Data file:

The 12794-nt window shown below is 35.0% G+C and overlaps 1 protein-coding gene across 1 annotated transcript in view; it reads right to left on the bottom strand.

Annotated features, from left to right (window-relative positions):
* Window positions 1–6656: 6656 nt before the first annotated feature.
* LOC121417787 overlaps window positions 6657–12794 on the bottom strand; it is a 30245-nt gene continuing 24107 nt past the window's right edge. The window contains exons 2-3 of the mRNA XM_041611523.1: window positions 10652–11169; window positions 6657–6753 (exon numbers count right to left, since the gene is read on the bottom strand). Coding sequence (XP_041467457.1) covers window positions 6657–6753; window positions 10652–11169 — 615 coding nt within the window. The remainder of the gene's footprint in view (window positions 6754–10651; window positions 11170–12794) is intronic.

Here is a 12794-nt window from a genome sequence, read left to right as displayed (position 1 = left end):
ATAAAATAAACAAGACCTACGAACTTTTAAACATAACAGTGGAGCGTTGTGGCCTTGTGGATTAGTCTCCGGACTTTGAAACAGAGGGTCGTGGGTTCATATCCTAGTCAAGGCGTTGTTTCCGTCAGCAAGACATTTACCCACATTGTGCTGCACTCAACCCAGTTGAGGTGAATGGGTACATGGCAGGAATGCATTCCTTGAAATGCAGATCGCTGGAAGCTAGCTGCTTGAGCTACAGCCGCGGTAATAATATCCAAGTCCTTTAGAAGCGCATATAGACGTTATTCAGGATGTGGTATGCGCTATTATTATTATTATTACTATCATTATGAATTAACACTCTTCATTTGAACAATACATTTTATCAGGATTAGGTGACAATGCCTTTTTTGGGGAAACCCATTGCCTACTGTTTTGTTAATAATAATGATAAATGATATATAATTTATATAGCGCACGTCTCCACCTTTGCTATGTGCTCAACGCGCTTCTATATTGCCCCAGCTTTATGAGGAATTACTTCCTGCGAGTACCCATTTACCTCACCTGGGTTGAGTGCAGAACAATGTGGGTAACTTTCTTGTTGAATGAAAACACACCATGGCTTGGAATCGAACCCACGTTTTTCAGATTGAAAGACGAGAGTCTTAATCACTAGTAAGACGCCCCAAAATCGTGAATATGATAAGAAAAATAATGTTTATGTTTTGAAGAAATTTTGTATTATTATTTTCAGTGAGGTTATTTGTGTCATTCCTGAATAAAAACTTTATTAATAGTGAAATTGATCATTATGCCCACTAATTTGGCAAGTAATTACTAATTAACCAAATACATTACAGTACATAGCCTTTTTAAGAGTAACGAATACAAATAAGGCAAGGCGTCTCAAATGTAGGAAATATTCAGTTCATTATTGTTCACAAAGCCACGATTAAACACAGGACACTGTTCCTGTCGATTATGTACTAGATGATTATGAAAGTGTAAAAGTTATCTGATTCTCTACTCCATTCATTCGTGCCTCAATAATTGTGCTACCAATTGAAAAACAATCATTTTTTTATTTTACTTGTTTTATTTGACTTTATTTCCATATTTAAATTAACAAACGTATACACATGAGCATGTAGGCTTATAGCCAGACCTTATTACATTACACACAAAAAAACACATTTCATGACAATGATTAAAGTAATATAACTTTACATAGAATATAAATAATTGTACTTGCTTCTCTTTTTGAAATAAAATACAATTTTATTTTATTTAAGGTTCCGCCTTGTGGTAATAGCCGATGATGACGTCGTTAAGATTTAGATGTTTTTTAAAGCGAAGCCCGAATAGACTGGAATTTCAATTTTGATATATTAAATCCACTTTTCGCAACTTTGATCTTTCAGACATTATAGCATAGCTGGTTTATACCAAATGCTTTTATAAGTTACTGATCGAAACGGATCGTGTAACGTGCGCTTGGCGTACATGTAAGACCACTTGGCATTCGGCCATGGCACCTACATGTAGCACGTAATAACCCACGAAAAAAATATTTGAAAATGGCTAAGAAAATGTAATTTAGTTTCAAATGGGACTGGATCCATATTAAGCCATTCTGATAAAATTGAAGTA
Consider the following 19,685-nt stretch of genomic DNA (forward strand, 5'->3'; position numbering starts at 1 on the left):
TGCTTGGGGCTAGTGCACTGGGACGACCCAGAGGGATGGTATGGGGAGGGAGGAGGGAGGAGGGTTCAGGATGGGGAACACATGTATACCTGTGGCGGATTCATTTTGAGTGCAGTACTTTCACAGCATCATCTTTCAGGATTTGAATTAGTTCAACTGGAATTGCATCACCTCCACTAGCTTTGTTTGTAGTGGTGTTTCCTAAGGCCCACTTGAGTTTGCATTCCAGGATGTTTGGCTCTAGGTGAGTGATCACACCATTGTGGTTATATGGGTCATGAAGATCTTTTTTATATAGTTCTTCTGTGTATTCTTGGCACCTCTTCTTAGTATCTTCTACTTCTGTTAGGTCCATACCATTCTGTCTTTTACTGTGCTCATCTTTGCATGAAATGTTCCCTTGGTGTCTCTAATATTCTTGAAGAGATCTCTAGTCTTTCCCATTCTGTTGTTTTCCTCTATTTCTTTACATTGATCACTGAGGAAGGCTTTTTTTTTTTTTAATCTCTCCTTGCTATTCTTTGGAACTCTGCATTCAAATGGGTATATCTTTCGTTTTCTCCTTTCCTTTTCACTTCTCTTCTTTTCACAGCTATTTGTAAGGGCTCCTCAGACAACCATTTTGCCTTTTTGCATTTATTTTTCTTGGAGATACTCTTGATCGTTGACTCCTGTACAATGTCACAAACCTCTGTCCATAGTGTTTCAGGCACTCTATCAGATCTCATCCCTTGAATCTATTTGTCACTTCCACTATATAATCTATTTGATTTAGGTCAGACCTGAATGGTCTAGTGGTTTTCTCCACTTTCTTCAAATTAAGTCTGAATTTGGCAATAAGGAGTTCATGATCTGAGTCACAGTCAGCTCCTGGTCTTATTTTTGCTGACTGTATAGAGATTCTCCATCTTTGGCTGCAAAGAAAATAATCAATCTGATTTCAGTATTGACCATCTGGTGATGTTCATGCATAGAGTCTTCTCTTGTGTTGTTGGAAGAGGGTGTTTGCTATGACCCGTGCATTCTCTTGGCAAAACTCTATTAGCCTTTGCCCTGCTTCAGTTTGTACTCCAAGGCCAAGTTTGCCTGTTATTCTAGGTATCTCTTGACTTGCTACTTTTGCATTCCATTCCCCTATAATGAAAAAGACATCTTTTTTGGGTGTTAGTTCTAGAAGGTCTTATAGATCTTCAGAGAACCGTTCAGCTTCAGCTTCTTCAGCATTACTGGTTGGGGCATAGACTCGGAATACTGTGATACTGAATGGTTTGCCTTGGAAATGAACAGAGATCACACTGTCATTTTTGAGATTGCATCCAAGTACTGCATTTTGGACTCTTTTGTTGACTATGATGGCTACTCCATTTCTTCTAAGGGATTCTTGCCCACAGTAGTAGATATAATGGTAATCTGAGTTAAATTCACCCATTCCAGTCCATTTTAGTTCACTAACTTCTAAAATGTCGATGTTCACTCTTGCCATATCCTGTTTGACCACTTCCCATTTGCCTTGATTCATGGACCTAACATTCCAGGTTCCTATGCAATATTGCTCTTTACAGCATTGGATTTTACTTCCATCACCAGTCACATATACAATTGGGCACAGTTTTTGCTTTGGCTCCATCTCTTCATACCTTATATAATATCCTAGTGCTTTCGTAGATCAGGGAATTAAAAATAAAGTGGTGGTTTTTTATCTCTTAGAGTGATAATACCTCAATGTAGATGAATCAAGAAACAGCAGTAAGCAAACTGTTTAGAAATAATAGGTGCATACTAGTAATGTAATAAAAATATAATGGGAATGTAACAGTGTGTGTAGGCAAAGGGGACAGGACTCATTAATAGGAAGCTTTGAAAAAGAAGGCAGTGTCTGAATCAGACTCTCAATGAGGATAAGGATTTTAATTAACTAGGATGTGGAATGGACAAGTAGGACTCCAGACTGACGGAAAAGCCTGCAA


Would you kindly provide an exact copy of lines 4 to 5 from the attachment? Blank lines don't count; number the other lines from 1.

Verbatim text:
* LOC121417787 overlaps window positions 6657–12794 on the bottom strand; it is a 30245-nt gene continuing 24107 nt past the window's right edge. The window contains exons 2-3 of the mRNA XM_041611523.1: window positions 10652–11169; window positions 6657–6753 (exon numbers count right to left, since the gene is read on the bottom strand). Coding sequence (XP_041467457.1) covers window positions 6657–6753; window positions 10652–11169 — 615 coding nt within the window. The remainder of the gene's footprint in view (window positions 6754–10651; window positions 11170–12794) is intronic.

Here is a 12794-nt window from a genome sequence, read left to right as displayed (position 1 = left end):